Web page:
Lyn Gala

One writer's journal through one version of reality


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Bullying… reviewing… reviewing… bullying…

You know, I think some people need to look up the actual definition of bullying.

The American Psychological Association defines bullying as follows:

Bullying is a form of aggressive behavior in which someone intentionally and repeatedly causes another person injury or discomfort. Bullying can take the form of physical contact, words or more subtle actions.

The bullied individual typically has trouble defending him or herself and does nothing to “cause” the bullying.

Let’s dissect that.

Intentional and repeated: That means for an action to be “bullying” the person doing it isn’t just speaking their mind and walking away. They aren’t talking to friends and getting overheard. This person wants to hurt the victim and does that repeatedly.

Do you know what doesn’t fit that definition? Writing a review.

When someone writes a review, they are usually writing it for their friends. It’s the equivalent of stopping in the hall on the way to the break room and saying, “Wow, I read this book this weekend and it really sucked.”

A person might do that because the book sucked. They also might exaggerate the sheer depth of the suckitude to amuse their friends or be funny or even to get attention. There’s no intentional harm to the author present.

However, once people move onto review sites, it’s a little different because the authors can haunt the halls and eavesdrop. God knows I do. So the people in the hallway are different now, but that doesn’t change the conversation or the reason for the conversation. I can say a book sucks with no harm in my heart for the author.

But let’s step back. We can’t look inside a reviewer’s head, so maybe there are sadistic reviewers out there who type out blistering reviews with the intent to harm the author. First, y’all suck as sadists because if you want to hurt someone, writing a review is a pretty lame way to engage in a little pain for pleasure.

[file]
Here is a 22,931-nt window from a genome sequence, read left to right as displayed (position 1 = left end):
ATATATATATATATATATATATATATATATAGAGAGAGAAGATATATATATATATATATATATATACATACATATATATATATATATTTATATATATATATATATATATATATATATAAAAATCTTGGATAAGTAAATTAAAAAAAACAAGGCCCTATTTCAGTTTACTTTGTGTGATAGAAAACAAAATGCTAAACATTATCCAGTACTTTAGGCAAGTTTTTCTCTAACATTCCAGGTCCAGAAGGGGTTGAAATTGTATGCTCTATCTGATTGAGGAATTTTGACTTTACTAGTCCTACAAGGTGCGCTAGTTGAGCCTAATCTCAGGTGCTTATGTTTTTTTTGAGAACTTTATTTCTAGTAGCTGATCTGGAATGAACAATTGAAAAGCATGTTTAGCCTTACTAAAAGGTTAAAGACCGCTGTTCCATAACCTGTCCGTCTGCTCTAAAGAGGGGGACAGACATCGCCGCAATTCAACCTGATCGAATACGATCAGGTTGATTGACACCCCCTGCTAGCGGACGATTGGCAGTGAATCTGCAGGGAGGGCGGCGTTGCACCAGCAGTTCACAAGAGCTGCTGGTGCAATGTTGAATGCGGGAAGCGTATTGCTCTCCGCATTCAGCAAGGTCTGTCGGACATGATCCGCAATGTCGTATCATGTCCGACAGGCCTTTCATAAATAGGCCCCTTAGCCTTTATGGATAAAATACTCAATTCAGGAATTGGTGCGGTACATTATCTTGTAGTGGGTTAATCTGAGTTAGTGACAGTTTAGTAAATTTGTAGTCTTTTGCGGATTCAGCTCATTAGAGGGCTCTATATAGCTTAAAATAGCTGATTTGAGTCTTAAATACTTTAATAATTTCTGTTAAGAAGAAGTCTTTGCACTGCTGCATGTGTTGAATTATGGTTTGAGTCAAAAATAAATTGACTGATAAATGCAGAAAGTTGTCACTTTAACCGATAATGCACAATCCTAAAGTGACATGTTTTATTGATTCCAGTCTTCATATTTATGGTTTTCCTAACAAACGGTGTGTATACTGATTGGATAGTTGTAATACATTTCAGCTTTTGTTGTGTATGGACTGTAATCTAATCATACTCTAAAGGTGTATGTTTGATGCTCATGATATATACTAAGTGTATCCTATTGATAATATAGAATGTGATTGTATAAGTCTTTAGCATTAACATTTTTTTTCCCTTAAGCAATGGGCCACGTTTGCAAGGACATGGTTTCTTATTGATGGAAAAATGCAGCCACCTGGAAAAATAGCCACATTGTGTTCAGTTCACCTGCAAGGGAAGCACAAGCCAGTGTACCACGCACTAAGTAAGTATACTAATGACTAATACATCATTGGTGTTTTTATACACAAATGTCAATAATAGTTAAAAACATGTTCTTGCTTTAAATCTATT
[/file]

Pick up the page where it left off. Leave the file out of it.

However, we have another problem. Bullying is a repeated behavior that causes injury or discomfort. Repeated. As in more than once. I’m pretty sure, but a review is one. And yeah, you then have comments, but the only time I’ve seen comments get heated and people start throwing around words with actual intent to cause harm, it’s because both sides got in there and started instigating.

Both sides.

That means that the second people get in there and demand apologies and blame reviewers for bringing about the end of the civilized world, they are part of the problem. They did something to “cause” the bullying, which means that by definition, it’s no longer bullying.

It’s a public pissing contest.

All that said, I do understand that bad reviews hurt. I’ve had reviews that tore into me for being sick, for being misogynistic, for stereotyping gay people (dude, I am gay), and worst of all, for being boring. Ouch. Yeah, I’m weird, but I’d rather be called misogynistic than boring. By the way, I like to think I’m not either.

I even had a fellow author I share a publishing house with tear into me for writing a story that was nothing more than a PR stunt. Um, my publisher asked for a piece of PR, and it was never intended as a stand-alone story, only as a game piece in a scavenger hunt. I hate that it’s even listed on Goodreads when I never “published” it.

I’ve also had people get reviews so wrong that they misstate the characters’ ages, the events in the book, and even get the names of the main characters wrong.

None of these people set out to intentionally cause me harm. They spoke their mind. That’s not bullying. Bullying would be hunting me down and every time I post on LiveJournal or Facebook, telling me how much I suck. Bullying would be posting hateful words that tried to hurt me over and over when I’ve not engaged them. Bullying would be despicable behavior aimed at me.

Reviews aren’t aimed at me. What’s more, I can turn them off. No one is following me around the internet trying to get in my face. I can escape, whereas bullying victims can’t. Reviews exist in three or four prominent sites (which is a tiny portion of the internet), and I can enjoy a rich online experience without ever seeing those words if I choose.

Now I’m way too nosy, so I will always eavesdrop; however, if I hear something I don’t like, whose fault is that?

 

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The Early Demise of Fanfic